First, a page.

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When it comes to running a successful business that stands the test of time, it helps to learn from the proverbial “school of hard knocks.” The last financial crisis of 2008 taught many small business owners about surviving in a tough economy.
Lessons learned by entrepreneurs during the Great Recession of 2008 can be applied to today’s uncertain business landscape. As small businesses struggle to stay afloat amidst the fallout from the COVID-19 pandemic, it helps to look back.
True, today’s crisis is fundamentally different than the Great Recession of 2008. That situation stemmed from specific financial vulnerabilities in key sectors of the economy, primarily the mortgage industry. COVID-19, on the other hand, was caused by an outside factor (the virus) that has caused the shutdown of entire segments of the economy.
Despite the differences between the cause of the Great Recession and the current crisis, both situations led to serious financial fallout for small businesses. Many small business owners took specific actions 12 years ago that can be successfully applied to today’s crisis.
While many of the solutions from 2008 may not be one-size-fits-all, we can learn a great deal from how business owners navigated the Great Recession. Here are several ways that business owners made their way through the 2008 crisis and how they’re applying what they learned then today.
The 2008 recession saw many companies cutting back and doing more with less. This included reducing spending on nonessentials. To stay afloat, many owners discovered that the key to successfully reducing costs required striking a balance. This meant cutting as small an amount as possible from a wide variety of operational expenses. So, for instance, across-the-board cuts from overhead, professional fees, utilities and supplies, rent or lease, and repairs and maintenance.
Business owners in today’s financial crisis are finding it necessary to cut a wide variety of costs. As was the case in 2008, it’s currently necessary to make do with less in order to survive.
See our blog on turning the tide on your business’s cash flow crisis, for more cost-cutting tips.
Paige Arnof-Fenn started her business in 2001 and managed to come out of the Great Recession even stronger. She is the founder and CEO of Mavens & Moguls, a global branding and marketing firm.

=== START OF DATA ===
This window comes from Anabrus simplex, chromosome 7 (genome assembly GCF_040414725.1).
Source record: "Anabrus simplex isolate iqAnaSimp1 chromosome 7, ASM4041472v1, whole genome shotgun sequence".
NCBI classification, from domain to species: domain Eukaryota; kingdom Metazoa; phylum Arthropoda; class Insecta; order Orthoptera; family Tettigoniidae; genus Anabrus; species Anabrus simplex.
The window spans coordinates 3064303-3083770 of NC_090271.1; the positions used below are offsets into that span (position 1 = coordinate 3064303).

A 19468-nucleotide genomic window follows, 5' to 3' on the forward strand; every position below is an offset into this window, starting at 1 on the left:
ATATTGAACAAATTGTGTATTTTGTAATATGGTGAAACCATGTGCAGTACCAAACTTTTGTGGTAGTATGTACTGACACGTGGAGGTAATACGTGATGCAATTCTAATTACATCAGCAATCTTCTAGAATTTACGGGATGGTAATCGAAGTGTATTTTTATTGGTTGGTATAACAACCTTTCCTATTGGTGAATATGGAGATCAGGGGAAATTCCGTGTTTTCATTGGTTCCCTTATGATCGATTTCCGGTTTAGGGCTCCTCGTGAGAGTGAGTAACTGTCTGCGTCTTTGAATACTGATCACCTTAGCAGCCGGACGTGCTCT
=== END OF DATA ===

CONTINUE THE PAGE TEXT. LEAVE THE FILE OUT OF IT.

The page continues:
“Just as Bear Stearns and Lehman Brothers were imploding and the stock market started to free fall, I had three six-figure projects just about to launch get postponed within a few days of one another,” recalls Arnof-Fenn. “That’s significant for a small business like mine.”
Maven was scheduled to appear in several cities to speak and attend board meetings, so with her extra time, she decided to ramp up connecting during those events.
“Speaking at conferences and networking events and serving on boards has been a great source of lead generation for my business,” she says. “In 2008, I made a list of the movers and shakers and prospects at the various events and met with them. With things so slow, they were happy to get together. Listening showed me plenty of opportunities to help them. I picked up several new clients and came through the slowdown stronger as a result.”
Arnof-Fenn is using this same method today. “With social distancing, it’s easy to set up conference calls and virtual coffee meetings,” she says. “Start listening with no strings attached. You'll be amazed how it will work out for you.”
Some businesses may consider marketing nonessential when times get tight and cut back, but that method didn’t work in 2008, and it’s not likely to be effective today, says Sean Pour, co-founder of SellMax, which provides cash for cars. Pour started his business during the 2008 recession at the age of 14 and has since scaled the company to nationwide.
“In order to stay relevant, a company has to make marketing a priority,” says Pour. “Otherwise, your business gets lost in the crowd.”
Edith Pearce agrees. She is a personal injury lawyer and founder of The Pearce Law Firm. For Pearce during the 2008 financial crisis, making her company stand out was critical to survival.
“We are one of few women-owned law firms in Philadelphia,” says Pearce. “I continued marketing and let people know of my firm’s unique position in the marketplace. That led to a loyal following of clients.”